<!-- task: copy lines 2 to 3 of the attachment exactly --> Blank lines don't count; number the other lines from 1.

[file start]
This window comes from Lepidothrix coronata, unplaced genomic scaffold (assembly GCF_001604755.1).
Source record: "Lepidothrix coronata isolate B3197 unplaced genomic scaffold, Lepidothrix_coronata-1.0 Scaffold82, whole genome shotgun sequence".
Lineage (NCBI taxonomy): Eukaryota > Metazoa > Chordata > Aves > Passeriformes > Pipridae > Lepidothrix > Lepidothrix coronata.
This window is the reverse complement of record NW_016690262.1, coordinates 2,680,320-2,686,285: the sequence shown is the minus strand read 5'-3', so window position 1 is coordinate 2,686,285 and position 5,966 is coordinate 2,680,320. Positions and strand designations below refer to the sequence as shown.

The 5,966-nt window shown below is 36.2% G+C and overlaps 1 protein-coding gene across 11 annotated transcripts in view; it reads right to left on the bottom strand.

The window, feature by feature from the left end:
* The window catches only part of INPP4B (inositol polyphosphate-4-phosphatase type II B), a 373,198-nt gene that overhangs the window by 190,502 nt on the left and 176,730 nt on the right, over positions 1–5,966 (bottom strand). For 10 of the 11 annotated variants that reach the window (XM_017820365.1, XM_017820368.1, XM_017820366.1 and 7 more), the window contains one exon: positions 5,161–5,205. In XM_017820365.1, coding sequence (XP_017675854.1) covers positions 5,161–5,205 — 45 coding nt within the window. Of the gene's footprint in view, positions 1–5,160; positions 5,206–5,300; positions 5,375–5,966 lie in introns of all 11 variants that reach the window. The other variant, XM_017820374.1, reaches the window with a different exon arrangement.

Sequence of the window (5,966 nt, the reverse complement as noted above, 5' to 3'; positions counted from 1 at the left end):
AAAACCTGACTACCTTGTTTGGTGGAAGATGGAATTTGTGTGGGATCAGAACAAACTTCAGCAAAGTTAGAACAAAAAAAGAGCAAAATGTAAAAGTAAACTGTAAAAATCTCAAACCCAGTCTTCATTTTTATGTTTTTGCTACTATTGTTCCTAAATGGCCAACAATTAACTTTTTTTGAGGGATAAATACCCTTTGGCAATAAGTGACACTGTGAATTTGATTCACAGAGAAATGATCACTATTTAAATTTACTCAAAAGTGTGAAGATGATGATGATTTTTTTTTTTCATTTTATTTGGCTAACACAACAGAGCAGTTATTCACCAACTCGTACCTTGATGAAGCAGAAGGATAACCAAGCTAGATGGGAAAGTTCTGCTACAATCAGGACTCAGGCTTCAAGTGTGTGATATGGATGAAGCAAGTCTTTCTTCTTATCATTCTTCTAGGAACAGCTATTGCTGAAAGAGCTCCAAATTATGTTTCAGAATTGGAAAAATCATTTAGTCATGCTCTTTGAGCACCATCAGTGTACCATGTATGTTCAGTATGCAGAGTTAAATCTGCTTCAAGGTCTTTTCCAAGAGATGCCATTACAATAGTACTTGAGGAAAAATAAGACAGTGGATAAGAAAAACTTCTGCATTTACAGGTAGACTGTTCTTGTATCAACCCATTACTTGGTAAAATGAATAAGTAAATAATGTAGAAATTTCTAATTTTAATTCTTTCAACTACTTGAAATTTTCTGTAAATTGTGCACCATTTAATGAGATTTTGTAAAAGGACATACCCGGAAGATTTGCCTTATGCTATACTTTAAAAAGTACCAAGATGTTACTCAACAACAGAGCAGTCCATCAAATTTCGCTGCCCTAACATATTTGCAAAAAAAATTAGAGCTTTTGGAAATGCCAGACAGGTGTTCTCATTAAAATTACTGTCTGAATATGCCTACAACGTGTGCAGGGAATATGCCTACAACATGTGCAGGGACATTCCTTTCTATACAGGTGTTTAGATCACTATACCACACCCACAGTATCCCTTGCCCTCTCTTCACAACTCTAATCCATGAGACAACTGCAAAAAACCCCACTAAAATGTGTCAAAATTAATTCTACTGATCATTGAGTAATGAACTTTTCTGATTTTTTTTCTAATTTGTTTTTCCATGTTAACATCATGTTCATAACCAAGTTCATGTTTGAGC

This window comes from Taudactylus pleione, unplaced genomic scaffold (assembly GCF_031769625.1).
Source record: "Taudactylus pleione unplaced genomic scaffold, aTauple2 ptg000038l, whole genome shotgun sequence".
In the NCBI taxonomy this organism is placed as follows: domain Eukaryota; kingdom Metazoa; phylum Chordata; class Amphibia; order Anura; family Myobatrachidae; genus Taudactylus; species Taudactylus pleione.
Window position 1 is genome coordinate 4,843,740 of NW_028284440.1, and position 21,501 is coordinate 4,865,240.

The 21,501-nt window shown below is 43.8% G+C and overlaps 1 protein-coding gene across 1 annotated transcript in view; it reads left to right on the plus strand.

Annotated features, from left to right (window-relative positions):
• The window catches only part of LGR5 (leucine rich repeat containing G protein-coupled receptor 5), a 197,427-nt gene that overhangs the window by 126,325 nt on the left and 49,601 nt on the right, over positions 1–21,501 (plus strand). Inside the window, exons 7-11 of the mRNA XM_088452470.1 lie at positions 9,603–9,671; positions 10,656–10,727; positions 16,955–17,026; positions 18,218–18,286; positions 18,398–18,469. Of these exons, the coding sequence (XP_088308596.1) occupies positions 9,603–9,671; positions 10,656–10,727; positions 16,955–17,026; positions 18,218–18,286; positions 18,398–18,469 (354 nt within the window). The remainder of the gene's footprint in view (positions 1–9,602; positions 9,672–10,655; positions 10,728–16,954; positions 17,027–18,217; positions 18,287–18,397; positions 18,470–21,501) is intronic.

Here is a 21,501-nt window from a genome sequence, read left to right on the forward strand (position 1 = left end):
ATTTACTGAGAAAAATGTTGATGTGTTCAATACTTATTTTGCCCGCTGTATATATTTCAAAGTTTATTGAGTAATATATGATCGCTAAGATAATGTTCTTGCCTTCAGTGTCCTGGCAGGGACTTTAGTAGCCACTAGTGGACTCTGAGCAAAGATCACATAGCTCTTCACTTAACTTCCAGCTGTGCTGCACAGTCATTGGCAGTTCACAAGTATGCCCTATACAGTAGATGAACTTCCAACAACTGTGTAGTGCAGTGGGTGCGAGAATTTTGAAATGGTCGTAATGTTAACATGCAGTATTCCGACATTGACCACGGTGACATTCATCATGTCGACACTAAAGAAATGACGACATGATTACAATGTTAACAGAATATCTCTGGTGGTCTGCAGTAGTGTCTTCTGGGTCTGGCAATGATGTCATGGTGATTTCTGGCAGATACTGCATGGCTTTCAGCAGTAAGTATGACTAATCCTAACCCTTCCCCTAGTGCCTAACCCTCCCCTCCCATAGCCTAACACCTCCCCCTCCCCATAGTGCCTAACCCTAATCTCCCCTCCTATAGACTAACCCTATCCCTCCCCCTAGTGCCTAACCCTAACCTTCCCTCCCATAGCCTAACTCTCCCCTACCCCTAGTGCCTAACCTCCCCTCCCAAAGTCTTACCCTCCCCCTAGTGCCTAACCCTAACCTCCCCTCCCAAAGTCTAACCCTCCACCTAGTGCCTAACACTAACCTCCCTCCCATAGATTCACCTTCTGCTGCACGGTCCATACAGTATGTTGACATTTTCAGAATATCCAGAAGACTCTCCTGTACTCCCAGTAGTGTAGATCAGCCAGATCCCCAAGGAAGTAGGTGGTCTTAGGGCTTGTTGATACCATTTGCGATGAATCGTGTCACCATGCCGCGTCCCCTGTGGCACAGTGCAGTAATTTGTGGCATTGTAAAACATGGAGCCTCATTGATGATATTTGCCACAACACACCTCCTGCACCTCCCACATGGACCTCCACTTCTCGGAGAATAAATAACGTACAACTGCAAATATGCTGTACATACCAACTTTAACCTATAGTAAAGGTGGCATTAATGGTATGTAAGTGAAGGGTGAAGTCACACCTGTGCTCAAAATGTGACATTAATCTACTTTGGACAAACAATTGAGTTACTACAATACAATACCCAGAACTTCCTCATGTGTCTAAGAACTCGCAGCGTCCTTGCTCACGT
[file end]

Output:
Source record: "Lepidothrix coronata isolate B3197 unplaced genomic scaffold, Lepidothrix_coronata-1.0 Scaffold82, whole genome shotgun sequence".
Lineage (NCBI taxonomy): Eukaryota > Metazoa > Chordata > Aves > Passeriformes > Pipridae > Lepidothrix > Lepidothrix coronata.